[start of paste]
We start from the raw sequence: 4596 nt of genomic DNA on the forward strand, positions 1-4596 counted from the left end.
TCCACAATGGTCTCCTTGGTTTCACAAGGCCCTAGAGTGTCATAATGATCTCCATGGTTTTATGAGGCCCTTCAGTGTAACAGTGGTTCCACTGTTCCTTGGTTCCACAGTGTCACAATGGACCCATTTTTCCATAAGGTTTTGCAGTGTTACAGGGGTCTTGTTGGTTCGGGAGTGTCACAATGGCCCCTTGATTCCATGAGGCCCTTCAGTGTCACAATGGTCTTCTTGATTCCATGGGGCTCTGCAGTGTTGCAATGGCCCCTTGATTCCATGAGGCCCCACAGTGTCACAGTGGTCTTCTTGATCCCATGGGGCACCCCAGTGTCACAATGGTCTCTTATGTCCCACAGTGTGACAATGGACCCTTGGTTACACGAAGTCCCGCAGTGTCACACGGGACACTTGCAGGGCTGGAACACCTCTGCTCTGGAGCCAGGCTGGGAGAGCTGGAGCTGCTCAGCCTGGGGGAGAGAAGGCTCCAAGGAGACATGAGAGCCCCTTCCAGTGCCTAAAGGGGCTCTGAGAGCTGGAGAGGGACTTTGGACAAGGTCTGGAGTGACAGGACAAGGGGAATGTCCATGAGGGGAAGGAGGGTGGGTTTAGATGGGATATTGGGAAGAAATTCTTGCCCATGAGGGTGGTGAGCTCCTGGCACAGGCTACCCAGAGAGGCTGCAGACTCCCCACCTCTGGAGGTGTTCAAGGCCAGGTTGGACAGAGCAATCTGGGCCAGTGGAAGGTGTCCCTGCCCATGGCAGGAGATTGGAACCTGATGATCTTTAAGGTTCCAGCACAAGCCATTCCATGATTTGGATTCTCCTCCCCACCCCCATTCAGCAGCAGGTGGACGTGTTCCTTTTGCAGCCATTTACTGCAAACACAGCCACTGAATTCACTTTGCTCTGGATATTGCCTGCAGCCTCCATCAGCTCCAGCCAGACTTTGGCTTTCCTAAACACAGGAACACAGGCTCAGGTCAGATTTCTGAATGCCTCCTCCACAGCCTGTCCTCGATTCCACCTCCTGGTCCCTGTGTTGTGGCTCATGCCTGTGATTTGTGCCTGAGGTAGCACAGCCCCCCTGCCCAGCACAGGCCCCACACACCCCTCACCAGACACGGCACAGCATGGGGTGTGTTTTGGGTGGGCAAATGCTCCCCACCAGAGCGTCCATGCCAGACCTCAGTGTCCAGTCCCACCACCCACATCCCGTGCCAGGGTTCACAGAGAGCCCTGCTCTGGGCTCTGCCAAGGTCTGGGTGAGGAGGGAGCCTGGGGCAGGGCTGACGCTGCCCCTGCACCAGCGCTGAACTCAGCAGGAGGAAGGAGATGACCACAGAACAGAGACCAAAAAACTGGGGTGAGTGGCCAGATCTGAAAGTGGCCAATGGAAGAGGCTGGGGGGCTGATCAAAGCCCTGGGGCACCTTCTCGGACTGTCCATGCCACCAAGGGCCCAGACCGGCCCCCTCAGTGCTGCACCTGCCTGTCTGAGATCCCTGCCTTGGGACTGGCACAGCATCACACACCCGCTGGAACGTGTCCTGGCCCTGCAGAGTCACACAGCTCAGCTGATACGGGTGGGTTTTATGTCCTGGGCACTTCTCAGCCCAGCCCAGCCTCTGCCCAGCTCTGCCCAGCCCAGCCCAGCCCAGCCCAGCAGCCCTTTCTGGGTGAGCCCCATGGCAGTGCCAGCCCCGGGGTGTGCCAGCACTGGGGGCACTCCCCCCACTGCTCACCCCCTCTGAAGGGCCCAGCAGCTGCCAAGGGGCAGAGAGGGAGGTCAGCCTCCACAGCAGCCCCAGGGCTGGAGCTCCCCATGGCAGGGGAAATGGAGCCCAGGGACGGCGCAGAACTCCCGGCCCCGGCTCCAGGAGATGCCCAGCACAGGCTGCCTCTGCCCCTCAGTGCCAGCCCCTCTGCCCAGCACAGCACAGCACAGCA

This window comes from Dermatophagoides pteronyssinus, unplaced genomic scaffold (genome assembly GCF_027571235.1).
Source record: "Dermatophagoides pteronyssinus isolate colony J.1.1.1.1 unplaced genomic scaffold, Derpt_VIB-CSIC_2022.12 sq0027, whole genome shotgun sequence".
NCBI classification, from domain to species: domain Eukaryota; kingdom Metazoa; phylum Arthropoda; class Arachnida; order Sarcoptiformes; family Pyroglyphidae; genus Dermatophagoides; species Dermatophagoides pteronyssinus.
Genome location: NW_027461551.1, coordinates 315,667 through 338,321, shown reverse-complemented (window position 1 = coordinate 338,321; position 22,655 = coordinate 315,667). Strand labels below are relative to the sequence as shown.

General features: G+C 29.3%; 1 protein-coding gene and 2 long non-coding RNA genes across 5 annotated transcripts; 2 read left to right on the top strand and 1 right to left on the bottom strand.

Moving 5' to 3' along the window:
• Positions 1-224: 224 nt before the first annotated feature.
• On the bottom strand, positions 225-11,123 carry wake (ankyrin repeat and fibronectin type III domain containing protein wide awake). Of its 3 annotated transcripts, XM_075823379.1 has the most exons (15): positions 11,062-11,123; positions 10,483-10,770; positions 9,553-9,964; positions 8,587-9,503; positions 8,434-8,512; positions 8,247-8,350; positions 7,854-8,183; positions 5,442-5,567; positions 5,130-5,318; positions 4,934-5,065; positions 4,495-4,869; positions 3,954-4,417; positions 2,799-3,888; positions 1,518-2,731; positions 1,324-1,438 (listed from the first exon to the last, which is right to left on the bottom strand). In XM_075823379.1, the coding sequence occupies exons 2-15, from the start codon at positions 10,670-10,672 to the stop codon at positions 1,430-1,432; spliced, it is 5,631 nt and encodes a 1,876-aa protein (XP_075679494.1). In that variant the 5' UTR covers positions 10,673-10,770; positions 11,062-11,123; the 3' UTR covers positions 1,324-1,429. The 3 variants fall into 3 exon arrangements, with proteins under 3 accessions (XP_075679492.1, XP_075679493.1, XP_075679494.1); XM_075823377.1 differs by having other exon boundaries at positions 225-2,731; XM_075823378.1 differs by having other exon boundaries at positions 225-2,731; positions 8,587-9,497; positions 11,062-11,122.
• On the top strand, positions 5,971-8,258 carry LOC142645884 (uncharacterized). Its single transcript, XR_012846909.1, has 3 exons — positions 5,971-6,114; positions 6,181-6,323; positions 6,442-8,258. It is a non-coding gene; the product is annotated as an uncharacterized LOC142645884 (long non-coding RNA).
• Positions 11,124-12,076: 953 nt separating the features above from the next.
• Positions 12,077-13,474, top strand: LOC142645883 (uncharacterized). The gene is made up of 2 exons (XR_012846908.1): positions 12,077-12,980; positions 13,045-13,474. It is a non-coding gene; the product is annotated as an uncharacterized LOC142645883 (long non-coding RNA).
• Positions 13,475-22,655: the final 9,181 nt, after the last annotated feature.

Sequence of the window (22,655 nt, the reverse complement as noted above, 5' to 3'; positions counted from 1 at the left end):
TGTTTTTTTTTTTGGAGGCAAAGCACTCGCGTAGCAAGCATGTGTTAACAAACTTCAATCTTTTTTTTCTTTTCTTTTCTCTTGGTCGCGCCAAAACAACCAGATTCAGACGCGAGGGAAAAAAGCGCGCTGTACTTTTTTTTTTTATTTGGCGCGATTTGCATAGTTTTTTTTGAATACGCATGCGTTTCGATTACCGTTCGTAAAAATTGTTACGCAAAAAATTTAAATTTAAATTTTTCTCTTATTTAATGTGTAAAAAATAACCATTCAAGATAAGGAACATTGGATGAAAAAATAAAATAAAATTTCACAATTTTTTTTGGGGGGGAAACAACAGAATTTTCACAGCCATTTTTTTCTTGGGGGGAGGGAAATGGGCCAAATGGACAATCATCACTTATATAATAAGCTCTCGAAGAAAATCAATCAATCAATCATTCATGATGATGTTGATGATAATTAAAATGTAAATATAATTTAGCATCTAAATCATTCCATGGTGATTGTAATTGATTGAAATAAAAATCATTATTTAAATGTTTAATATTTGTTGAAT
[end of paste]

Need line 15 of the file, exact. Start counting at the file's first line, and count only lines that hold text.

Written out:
Sequence of the window (22,655 nt, the reverse complement as noted above, 5' to 3'; positions counted from 1 at the left end):